1. Really interesting post Ellie. This is something I have thought about a lot, especially since my children started reading my blog. I am careful with what I post about them, so no full names, no embarrassing photos. I don't post anything that I think could be used to tease them about in the future.

    But at the same time, I feel I have a right to express my opinion on what's happening in my life. But since I don't post anything too personal, what this boils down to is that my kids were appalled when I said I didn't like The Smurf Movie.

    Here's where we discussed this on my blog:

  2. Great post!

    I think everyone needs to find what works for them, but sayin that I also think we all need to sit back and think once in a while what we're writing and about whom.
    Obviously we want the blog to be personal yet keep our privacy. I've met readers whilst together with my girls where the reader excited have said; Oh you must be B and you must be A -I already feel I know you! Don't think the excitement was not mutual so to speak... So I evaluated and do think I expose the girls a lot less now, yet still share our life and living.

    Anyway -thanks for the reminder!

  3. I do use my son's name on my blog but am conscious of what I say about him, or anyone else.

    I agree with your post though and have to admit my eyebrows raised a bit when I've seen some blogs wherein women post their Fertility charts and detail their spotting and bleeding patterns. I try not to judge, but that just isn't my style.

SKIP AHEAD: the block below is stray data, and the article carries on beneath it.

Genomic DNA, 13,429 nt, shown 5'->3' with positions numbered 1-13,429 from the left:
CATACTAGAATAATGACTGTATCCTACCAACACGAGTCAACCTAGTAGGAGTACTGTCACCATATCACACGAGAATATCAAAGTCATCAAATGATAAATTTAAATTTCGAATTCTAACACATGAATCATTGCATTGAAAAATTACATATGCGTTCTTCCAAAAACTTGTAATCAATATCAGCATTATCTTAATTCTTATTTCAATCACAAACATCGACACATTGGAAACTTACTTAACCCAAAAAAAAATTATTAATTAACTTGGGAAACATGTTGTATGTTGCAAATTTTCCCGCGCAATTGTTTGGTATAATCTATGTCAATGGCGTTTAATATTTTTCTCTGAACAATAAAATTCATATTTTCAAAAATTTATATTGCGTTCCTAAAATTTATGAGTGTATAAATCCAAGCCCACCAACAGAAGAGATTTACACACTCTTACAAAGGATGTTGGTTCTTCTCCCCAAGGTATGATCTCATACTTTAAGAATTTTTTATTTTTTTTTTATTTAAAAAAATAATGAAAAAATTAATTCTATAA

4. Jennifer left a comment yesterday but I pressed delete instead of publish by mustake - sorry. PLease do post again Jennifer with any links. Here is the comment as rescued from my email inbox though:

    Jennifer has left a new comment on your post "Sharing too much":

    This is something that I do think about and it does concern me a little. I try to keep things a bit vague, but I do use names and photos on my blog and it would be pretty easy to find out my location as I blog about local things.

    I'm not worried about it at the moment as my children are very little. What worries me is future employers googling them (or me!). They won't discover anything that I don't want others to know, or anything embarassing or personal, but they will find out more information than they would otherwise from a job interview.

    I'm also not sure how I feel about people I know in real life that I'm not that close to reading all about the details of my daily life!

    If my children ever asked me to stop writing about them I would, but I am aware that everything I have written is all stored away somewhere in a cache, so even if I hit delete it will never be gone forever. But I did start the blog in order to have a record of their childhood years, and when I've been going a bit longer I intend to start printing at least some of it out to keep as a record, so I do write with that in mind.

  5. Hello, that was me, thank you for finding my comment!